Colleges in Recession - US News and World Report
Financial Aid 101
Recession Hits Campus
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FREQUENTLY ASKED QUESTIONS
Q: How will the recession affect my scholarship?
Anyone who has already been approved for a scholarship for the 2008-09 academic year probably doesn't have to worry about any reductions in their award for this year. But the outlook for scholarships for the fall 2009 is grim. Many governments and charities have already announced they are reducing the size and number of their grants.
Q: I really need a scholarship next year. What can I do?
Counselors say that students who take immediate action—which means RIGHT NOW—can increase their odds of getting money. Here are six steps to consider.
But generally, it pays to follow the money: Apply or transfer to colleges that have low sticker prices or give out lots of scholarship money. Those looking for low-cost colleges can check out local community colleges and state universities. Here is our list of colleges that we feel provide the best bang for the tuition buck.
Those hoping for big scholarships to pricier colleges can check out our list of schools that claim to meet the full financial need of students, and our list of schools that hand out lots of "merit" aid, which is awarded regardless of a family's income. Here is advice on how to increase your odds of getting merit aid.
Q: How will the recession affect my student loan?
The news isn't all bad. True, many lenders have stopped making loans altogether. And the remaining lenders are rejecting more applications for private student loans. And the few private loans still being offered have gotten much more expensive. But the federal government is making sure that most students and parents can get enough reasonably priced loans to pay at least for a community college or low-cost, in-state public university.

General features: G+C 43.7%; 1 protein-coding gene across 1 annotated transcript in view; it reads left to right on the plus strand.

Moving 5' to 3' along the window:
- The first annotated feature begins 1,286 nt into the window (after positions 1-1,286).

Don't forget that last-minute loans are still available, and local government provides some options.
And here are some tips on how to find a good, cheap student loan.
Q: How about my graduate school loan?
Graduate students are especially lucky because the federal government now allows them to borrow their full cost of attendance through the PLUS program, which is still fully funded and making loans. While no bargain—the PLUS interest rates exceed 8 percent—at least they are available.
Q: How is the recession affecting international students who need to borrow?
Students who are not citizens are among the hardest hit by the credit crunch. Most noncitizens are not eligible for U.S. government-backed education loans. And the crunch appears to have completely wiped out all lenders who made private educational loans to foreign students. But before giving up, here are a few things to try.
Q: How is the recession affecting my college?
It's not pretty. Some colleges have lost access to loans. Lots of schools that had money saved up for a rainy day have seen their investments evaporate in the stock market collapse. And some schools are losing students who are dropping out for financial reasons. All of that means many colleges have less money to run their operations. We have plenty of coverage on which colleges are being hit hardest.
Q: How will the recession affect my college experience and education?
You may have to pay higher prices for fewer course choices, larger classes, and fewer services.
Q: How will it affect my chances of getting into college next year?
If you or your parents can afford to pay the full bill—which could be as much as $23,000 a year for a local public university and more than $40,000 a year for a private school—you should be able to find some school willing to accept you.
But if you need aid or can only afford the lowest-cost schools, and you don't have stellar grades or talents, your chances have gotten much worse. Some of the lowest-cost public universities are being swamped by applications. Several California State Universities have been so overwhelmed with applicants for the fall of 2009 that they stopped accepting applications Nov. 30, 2008.
Q: But I really want a college education! Where can I go?
- Check out your local community college. They are usually the cheapest and most convenient option. And they accept just about everybody.
- If you are disciplined enough to study on your own, you can independently study and test out of many college classes using the CLEP tests or DSST tests, usually for less than $100 per test.
- >You can search for low-cost online courses.
- If you don't care about getting credit, you can study free online courses from MIT, Stanford and other top schools.
More questions? E-mail Senior Writer Kim Clark at collegecash [at] usnews [dot] com